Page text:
Yara Greyjoy tries to save Theon from the Dreadfort, but the torture Ramsey put him through has left him scarred, both physically and spiritually, he’s Reek now and won’t go back with her. What’s more twisted is Ramsey sends Reek to “pretend” that he is Theon and have the last Greyjoy men at Moat Cailin surrender to the Boltons. He delivers on his promise, and for the success Ramsey is rewarded with a legitimization by the King, he’s no longer a Snow but a proper Bolton. As Wardens of the North, the Boltons basically have the whole North as their own. There’s just one issue, Bran and Rickon Stark are still alive.

They send a man called Locke to infiltrate the Night’s Watch, get close to Jon and find the boys. He finds Bran during an attack on the surviving turn-cloak brothers of the Night’s Watch at Craster’s Keep, where Jon and Bran literally cross roads. Just as Locke was about to run away with Bran, Bran wargs into Hodor and saves the day by breaking Locke’s neck. Jojen persuades Bran that they need to keep going North and they cannot let Jon stop their journey — so that potential reunion goes in the water.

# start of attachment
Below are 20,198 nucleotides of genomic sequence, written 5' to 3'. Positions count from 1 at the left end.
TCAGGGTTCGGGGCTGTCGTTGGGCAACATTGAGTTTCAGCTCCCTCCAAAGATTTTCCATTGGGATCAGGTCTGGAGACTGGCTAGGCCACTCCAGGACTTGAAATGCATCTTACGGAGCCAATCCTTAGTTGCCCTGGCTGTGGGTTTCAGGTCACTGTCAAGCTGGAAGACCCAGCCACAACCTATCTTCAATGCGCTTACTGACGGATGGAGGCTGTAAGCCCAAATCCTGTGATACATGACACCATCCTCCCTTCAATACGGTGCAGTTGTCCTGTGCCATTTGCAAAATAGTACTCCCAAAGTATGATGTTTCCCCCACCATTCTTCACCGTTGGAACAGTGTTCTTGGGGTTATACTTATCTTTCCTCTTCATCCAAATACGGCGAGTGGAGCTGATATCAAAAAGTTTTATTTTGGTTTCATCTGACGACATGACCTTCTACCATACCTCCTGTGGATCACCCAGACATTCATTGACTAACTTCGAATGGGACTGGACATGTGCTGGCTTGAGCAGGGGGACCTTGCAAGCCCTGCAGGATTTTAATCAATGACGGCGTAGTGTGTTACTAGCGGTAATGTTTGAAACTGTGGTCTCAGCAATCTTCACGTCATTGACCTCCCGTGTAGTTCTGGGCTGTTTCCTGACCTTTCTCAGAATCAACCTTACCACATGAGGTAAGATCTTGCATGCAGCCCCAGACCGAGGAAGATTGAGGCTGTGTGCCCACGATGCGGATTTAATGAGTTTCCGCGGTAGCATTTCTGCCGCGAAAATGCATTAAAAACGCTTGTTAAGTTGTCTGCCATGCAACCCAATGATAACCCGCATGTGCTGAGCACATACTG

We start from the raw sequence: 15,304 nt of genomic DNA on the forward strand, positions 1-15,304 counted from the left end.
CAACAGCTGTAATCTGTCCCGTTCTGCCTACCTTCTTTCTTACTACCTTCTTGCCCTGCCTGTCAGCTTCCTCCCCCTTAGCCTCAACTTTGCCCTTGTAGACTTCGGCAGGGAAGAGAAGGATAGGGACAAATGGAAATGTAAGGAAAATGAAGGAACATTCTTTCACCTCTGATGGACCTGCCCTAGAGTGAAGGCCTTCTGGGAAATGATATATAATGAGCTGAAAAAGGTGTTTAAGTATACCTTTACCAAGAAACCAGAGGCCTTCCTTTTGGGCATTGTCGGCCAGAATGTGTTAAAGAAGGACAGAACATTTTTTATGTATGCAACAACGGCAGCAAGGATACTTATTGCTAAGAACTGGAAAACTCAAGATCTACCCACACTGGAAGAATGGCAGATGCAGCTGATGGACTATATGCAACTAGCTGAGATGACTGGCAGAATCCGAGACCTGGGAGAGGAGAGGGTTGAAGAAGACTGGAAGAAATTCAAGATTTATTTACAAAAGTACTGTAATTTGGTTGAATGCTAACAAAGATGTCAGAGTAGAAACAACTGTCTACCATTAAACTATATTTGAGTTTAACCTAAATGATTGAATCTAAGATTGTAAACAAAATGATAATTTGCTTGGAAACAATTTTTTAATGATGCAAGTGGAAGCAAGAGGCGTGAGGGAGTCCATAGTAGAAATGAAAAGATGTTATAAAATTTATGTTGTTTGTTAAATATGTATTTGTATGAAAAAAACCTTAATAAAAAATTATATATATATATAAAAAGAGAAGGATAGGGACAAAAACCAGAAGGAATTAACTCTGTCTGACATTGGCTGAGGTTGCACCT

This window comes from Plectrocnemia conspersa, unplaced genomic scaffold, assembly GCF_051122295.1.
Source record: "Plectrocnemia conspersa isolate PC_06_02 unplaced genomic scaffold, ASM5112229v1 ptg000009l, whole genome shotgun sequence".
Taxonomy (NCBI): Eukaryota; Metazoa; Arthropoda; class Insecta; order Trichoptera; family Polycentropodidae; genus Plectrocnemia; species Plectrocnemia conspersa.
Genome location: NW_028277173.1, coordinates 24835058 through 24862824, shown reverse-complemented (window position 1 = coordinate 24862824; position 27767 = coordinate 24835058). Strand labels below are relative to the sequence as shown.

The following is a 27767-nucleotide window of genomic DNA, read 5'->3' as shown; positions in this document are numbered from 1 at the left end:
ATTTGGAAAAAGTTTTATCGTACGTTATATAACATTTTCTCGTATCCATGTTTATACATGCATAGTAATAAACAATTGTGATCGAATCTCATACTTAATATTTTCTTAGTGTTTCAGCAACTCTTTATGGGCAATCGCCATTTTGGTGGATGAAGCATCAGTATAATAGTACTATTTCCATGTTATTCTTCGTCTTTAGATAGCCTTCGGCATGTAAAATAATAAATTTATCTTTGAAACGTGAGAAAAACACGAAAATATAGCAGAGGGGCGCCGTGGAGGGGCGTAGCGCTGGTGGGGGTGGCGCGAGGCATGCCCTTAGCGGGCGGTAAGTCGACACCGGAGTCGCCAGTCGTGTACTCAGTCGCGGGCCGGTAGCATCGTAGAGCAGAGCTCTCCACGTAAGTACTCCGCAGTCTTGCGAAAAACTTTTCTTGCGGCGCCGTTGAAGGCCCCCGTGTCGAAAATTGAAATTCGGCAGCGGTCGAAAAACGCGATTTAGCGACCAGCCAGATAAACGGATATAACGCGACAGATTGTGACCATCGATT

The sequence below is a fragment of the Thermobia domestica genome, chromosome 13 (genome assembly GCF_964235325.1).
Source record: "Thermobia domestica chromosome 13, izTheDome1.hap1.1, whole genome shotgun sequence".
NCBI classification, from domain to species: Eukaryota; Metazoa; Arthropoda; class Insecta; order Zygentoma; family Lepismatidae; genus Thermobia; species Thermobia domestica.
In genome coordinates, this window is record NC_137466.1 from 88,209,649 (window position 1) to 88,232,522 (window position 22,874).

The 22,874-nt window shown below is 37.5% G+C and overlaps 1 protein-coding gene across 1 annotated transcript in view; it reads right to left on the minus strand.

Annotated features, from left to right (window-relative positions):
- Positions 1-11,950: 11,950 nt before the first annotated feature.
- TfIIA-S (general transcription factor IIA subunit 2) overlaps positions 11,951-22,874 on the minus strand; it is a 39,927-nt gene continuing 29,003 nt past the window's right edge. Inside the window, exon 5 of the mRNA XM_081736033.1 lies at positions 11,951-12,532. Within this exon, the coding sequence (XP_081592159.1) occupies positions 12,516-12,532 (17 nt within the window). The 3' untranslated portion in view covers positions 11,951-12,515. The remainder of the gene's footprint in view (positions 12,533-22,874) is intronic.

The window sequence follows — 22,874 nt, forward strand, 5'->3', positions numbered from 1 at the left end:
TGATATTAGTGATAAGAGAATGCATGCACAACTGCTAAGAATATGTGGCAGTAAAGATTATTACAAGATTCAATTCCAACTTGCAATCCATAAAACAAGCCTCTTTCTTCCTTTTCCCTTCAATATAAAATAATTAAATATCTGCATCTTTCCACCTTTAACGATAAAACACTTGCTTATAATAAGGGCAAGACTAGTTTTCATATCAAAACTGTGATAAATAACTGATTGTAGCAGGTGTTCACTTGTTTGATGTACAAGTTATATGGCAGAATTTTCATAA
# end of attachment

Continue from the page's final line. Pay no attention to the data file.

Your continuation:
Another potential reunion that goes in the water is Arya’s with Sansa. The Hound takes Arya to the Vale to ransom her for gold, but at the entrance they’re told Lysa Arryn is dead, and we previously see how Littlefinger pushes her down to fly through the Moon Door after Lysa has a jealous tantrum over Littlefinger kissing Sansa. Confused yet? No worries, we’ve got just the last two episodes to cover. And the ninth episode was basically a full battle at the wall, with the Wildlings attacking Castle Black both from South and North. Here we do get a reunion with Jon and Ygritte, but she gets an arrow through the heart. Sad, but keep in mind that you’re cheering for the Night’s Watch in this battle. And thankfully they win, despite the giants and the attack from two sides. The bad news is, this was basically Mance testing their defenses, the real army has yet to take a move and Jon decides he will visit Mance, pretending he is there to discuss peace terms, and make an attempt on his life.